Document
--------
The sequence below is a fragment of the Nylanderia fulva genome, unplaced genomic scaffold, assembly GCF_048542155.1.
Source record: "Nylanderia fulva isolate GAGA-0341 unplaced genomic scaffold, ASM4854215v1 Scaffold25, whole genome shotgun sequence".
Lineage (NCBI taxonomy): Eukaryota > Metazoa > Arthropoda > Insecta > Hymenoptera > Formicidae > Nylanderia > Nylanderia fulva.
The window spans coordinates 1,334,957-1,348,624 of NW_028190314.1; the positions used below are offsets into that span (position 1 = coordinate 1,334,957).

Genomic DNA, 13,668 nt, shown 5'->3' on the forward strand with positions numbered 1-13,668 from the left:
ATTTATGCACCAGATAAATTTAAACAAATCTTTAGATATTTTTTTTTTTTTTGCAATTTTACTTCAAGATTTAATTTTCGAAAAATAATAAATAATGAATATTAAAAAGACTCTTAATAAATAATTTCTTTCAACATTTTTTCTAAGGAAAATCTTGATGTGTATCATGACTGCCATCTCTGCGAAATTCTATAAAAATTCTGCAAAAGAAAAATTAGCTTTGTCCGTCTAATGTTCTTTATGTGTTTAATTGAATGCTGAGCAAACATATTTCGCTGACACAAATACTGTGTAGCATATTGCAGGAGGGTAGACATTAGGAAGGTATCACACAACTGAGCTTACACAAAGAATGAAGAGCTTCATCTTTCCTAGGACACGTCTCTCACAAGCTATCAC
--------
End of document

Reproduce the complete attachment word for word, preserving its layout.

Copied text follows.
The sequence below is a fragment of the Nylanderia fulva genome, unplaced genomic scaffold, assembly GCF_048542155.1.
Source record: "Nylanderia fulva isolate GAGA-0341 unplaced genomic scaffold, ASM4854215v1 Scaffold25, whole genome shotgun sequence".
Lineage (NCBI taxonomy): Eukaryota > Metazoa > Arthropoda > Insecta > Hymenoptera > Formicidae > Nylanderia > Nylanderia fulva.
The window spans coordinates 1,334,957-1,348,624 of NW_028190314.1; the positions used below are offsets into that span (position 1 = coordinate 1,334,957).

Genomic DNA, 13,668 nt, shown 5'->3' on the forward strand with positions numbered 1-13,668 from the left:
ATTTATGCACCAGATAAATTTAAACAAATCTTTAGATATTTTTTTTTTTTTTGCAATTTTACTTCAAGATTTAATTTTCGAAAAATAATAAATAATGAATATTAAAAAGACTCTTAATAAATAATTTCTTTCAACATTTTTTCTAAGGAAAATCTTGATGTGTATCATGACTGCCATCTCTGCGAAATTCTATAAAAATTCTGCAAAAGAAAAATTAGCTTTGTCCGTCTAATGTTCTTTATGTGTTTAATTGAATGCTGAGCAAACATATTTCGCTGACACAAATACTGTGTAGCATATTGCAGGAGGGTAGACATTAGGAAGGTATCACACAACTGAGCTTACACAAAGAATGAAGAGCTTCATCTTTCCTAGGACACGTCTCTCACAAGCTATCAC